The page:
The article concludes:

The Italian-Americans who labored in the campaign that overturned racist immigration restrictions in 1965 used the romantic fictions built up around Columbus to political advantage. This shows yet again how racial categories that people mistakenly view as matters of biology grow out of highly politicized myth making.

How Did Jews Become White Folks? explains that Jews went through a similar whitening process.

Noel Ignatiev’s Long Fight Against Whiteness explains how the Irish became “White”.

Swarthy Germans shows Benjamin Franklin’s views on “Whiteness”.

Columbus Day: Cultural Erasure of Italian Americans

How Columbus Day contributes to the cultural erasure of Italian Americans pointed out on October 11, 2021:

Every October, a parade of opinion writers, politicians and Americans of Italian descent celebrate Christopher Columbus as someone who represents Italian Americans.  But associating impoverished 19th- and 20th-century Italian immigrants with a 15th-century explorer disavows the cultural identities of Italian Americans.

It renders the diverse histories and hardships of such immigrants insignificant in favor of a representative of European imperialism already familiar to Americans and more consistent with America’s homogenized European ideal. As a political philosopher, I think it’s worth examining how mythologies of the past can distort reality and erase indigenous and immigrant cultures. Given Italian history, descendants of Italian immigrants have reason to stand in solidarity with indigenous groups as they reclaim histories that were previously expunged.

Amid racist theories marking the period, President Harrison’s proclamation signaled distinctions between glorious European figures, like Columbus, and destitute Sicilians, whose appearance was unwelcome and whose lynchings were met with approval in the press.

In a 1924 letter to The New York Times defending immigration restrictions against Italians and other Southern Europeans, the eugenicist Henry Fairfield Osborn took care to exclude the so-called discoverer of America from the tainted races: “Columbus from his portraits and his busts, whether authentic or not, was clearly Nordic.”

Columbus died long before the unification of Italy in the 19th century, but he came to be its mythologized representative. With unification, Italy’s rulers attempted to forge a new national identity among disparate peoples, with different experiences of brutal colonialism.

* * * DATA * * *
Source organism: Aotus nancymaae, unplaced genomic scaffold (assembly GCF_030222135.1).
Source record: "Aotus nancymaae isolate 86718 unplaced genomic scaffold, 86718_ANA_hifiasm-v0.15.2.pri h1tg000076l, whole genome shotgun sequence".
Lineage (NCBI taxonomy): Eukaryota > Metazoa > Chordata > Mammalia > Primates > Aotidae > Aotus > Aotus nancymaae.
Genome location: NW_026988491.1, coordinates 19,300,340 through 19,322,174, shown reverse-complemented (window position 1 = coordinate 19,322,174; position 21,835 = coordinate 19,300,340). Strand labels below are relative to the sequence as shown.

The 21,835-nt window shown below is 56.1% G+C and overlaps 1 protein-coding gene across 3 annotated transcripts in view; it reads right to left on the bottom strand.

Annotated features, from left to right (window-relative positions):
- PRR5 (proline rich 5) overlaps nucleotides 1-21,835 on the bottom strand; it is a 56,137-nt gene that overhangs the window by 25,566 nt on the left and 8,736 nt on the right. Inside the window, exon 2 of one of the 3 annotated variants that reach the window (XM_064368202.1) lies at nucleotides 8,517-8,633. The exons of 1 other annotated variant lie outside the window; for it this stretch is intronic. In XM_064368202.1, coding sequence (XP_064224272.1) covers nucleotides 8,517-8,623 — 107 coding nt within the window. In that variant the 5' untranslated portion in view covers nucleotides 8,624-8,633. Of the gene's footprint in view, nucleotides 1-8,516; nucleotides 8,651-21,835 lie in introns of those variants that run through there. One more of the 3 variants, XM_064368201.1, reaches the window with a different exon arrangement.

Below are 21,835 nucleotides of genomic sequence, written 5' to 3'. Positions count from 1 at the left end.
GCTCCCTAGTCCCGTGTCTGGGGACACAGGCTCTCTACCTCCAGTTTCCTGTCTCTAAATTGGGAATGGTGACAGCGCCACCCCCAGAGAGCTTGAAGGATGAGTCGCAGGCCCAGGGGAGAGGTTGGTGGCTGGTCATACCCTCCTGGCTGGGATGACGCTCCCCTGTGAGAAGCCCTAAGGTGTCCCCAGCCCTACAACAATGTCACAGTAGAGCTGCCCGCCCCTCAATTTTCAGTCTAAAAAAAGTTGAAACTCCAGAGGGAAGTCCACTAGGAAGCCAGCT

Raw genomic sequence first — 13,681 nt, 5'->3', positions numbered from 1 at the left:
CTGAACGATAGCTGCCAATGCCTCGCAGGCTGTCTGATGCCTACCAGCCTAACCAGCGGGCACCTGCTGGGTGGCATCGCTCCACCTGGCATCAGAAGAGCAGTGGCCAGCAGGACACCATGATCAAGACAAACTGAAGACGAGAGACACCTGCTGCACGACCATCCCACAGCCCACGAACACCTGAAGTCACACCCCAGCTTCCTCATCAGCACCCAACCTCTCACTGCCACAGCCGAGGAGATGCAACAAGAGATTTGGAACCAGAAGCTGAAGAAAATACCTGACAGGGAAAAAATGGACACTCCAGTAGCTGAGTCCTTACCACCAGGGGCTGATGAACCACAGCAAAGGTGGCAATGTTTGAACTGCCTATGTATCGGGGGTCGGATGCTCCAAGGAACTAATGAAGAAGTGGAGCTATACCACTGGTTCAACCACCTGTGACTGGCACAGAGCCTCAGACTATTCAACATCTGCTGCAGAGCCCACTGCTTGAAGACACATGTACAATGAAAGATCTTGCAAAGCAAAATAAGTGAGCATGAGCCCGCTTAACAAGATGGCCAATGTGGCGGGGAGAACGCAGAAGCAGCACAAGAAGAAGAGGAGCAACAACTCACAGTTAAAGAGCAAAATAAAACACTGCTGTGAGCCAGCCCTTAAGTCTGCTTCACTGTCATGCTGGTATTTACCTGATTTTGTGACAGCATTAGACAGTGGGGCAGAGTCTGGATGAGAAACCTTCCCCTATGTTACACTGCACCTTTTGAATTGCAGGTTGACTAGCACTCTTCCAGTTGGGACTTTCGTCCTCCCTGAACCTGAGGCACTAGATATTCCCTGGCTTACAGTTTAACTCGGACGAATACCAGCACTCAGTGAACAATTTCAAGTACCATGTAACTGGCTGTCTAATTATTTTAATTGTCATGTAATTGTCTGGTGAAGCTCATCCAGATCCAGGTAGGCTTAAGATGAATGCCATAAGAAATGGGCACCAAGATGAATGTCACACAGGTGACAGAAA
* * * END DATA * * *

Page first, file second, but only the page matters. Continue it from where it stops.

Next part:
By the 19th century, Southern Italians were leaving Italy in large numbers to escape the entrenched poverty wrought by political and economic subjugation.  That subjugation traces in part to Columbus’ sponsors, Queen Isabella and King Ferdinand II, who possessed Sicily during Columbus’ lifetime, with Ferdinand’s cousin, Ferdinand I, controlling the southern mainland. Eventually, Ferdinand II controlled both “Kingdoms of Sicily.”

These so-called Catholic Monarchs of what is now Spain brought the Inquisition to Sicily. In the context of the long-standing cultural diversity of Sicily, the Spanish Inquisition imposed a Catholic monoculture, while literacy and other markers for social welfare plummeted.

As the historians Louis Mendola and Jacqueline Alio write of this time:  “Compared to what she had been under the Byzantines, Fatmids, and Normans, Sicily was now in decline. Illiteracy became endemic, defining the educational level of the great majority of Sicilians – and indeed Italians generally – into the nineteenth century.”

As a Spanish possession, Southern Italy was culturally throttled by the Inquisition while simultaneously exploited for natural resources and taxation. The corruption, poverty and misery that prompted waves of Southern Italians to seek escape between 1880 and 1924 has its roots in this period.

Reclaiming history

As such, a significant majority of Italian Americans descend from those Southern Italian immigrants.  The feudalistic cycles of poverty from which they sought escape were maintained and enforced by the same monarchical, imperialist powers Columbus served and helped enrich.

Identifying Italian Americans with Columbus in America meant identification of Italians more generally with Columbus, rather than with the waves of disadvantaged Southern Italians leaving Italy. Because of this, the identification served as propaganda for both the U.S. and a newly formed Italy.  By rejecting their own association with Columbus, contemporary descendants of Italian immigrants have an opportunity to recognize the authentic cultural identities of their ancestors.

Cabrini Day Instead of Columbus Day

Letter to the Editor: The Origins of Columbus Day points out: